Review by Karl Verhoven
Robert Kirkman’s flirtation with Marvel between 2005 and 2007 produced a rather mixed bunch of material before he made the wise decision, given his talents and outlook, that he’d be better off concentrating on his creator owned titles. The one success he bequeathed was an updating of Ant-Man, then languishing in limbo with no film on the agenda.
Conscience-free Eric O’Grady is a self-serving, whiny, cowardly, deceitful, exploitative sleaze. Any further negative adjectives you can conceive probably number among his other character traits, none of which have prevented his recruitment by spy agency S.H.I.E.L.D. Even there, though, as a surveillance agent, he’s hardly a model citizen, ending a relationship with a cheery “Been there, done that, you know”, and spending a significant portion of his working life covering up errors he’s made.
There’s barely anything to criticise over the first half of this book, during which Kirkman entwines two separate threads, jumping back and forth between them. In the past we see just how it is that someone other than Hank Pym comes to be wearing the Ant-Man costume. This occurs during a period of crisis as we also come to learn what a git O’Grady can be. In the present day he’s attempting to avoid being tracked down by someone with good reason to ensure O’Grady spends the remainder of his life in jail, preferably lacking teeth and other functioning bodily parts.
Phil Hester’s angular art, well complemented by the inks of Ande Parks, tells the story well, and even though O’Grady’s character is established from the earliest pages, Kirkman’s script continually surprises regarding the depths to which he sinks. Using shrinking powers for voyeuristic purposes? Tick. Several times. Tick. Seduced former girlfriend of his best friend on said friend’s grave? Tick.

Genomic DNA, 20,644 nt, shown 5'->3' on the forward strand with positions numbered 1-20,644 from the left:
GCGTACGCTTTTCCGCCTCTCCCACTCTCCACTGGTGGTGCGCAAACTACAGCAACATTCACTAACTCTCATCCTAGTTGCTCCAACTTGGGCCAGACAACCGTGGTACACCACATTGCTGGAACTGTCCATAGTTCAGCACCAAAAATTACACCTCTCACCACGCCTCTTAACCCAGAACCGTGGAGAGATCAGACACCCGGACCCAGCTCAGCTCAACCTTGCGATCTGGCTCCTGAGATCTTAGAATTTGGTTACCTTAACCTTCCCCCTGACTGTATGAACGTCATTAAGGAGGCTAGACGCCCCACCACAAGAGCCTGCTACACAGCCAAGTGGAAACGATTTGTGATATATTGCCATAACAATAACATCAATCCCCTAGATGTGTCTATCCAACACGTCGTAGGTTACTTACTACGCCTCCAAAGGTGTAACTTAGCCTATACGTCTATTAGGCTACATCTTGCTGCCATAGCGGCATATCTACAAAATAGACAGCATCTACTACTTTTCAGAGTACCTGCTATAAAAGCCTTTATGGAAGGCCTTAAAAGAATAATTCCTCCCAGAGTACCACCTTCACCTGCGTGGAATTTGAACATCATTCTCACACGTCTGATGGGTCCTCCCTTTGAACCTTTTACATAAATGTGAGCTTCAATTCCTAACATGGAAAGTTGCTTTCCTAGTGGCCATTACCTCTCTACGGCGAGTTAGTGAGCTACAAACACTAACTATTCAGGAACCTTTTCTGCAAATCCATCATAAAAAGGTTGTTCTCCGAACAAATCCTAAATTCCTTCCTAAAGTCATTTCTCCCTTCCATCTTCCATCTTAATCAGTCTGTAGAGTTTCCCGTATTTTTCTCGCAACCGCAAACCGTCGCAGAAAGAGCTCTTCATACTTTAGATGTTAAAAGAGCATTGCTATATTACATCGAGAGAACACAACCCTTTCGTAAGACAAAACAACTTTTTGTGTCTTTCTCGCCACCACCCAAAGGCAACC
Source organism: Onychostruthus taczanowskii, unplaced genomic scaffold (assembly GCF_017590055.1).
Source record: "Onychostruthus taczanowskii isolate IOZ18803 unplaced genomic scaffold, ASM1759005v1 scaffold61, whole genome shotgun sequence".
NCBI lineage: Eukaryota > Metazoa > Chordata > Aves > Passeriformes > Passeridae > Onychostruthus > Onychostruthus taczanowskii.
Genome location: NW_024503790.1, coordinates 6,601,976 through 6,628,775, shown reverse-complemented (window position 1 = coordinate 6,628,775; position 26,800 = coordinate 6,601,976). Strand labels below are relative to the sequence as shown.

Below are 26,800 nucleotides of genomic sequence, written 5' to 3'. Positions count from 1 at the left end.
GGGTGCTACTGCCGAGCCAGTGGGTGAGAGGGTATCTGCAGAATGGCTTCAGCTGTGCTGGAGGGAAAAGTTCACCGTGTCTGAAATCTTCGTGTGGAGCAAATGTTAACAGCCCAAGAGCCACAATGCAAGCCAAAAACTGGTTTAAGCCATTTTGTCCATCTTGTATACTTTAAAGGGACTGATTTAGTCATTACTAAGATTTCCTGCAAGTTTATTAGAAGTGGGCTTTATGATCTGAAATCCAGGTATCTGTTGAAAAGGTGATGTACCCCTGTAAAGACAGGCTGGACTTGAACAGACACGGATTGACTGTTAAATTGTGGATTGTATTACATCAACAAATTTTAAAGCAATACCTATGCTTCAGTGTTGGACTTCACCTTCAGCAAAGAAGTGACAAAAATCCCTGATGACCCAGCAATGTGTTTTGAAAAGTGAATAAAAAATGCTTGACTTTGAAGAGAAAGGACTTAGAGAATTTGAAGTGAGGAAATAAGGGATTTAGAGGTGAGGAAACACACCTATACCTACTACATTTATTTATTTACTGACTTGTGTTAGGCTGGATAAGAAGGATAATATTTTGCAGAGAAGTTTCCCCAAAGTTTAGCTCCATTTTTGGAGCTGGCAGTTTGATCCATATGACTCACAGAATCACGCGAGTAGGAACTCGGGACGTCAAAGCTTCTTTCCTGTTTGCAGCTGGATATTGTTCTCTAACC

At the halfway point, though, the plot loses its way. It’s as if Kirkman only expected the series to last six issues, and has been caught on the hop. O’Grady continues to be peripherally involved in the major Marvel events of the time, usually attempting to exploit them. He lands a job with Damage Control, the safety and reconstruction experts, and hangs out with a pensionable cat burgler. Simultaneously, though, Kirkman repeats himself with O’Grady’s life pattern, and ramps up the frat-boy material.
In patches, some of the book’s second half matches the bravura first portion, but this is never sustained. Subsequent attempts to redeem O’Grady slightly don’t really convince after the sterling effort Kirkman delivered in establishing his character. Hester is also missing for two chapters, replaced by Cory Walker, whose work is stiffer.
Irredeemable Ant-Man sustains the fun element to the end, and never becomes poor, just predictable, but those first six chapters are excellent.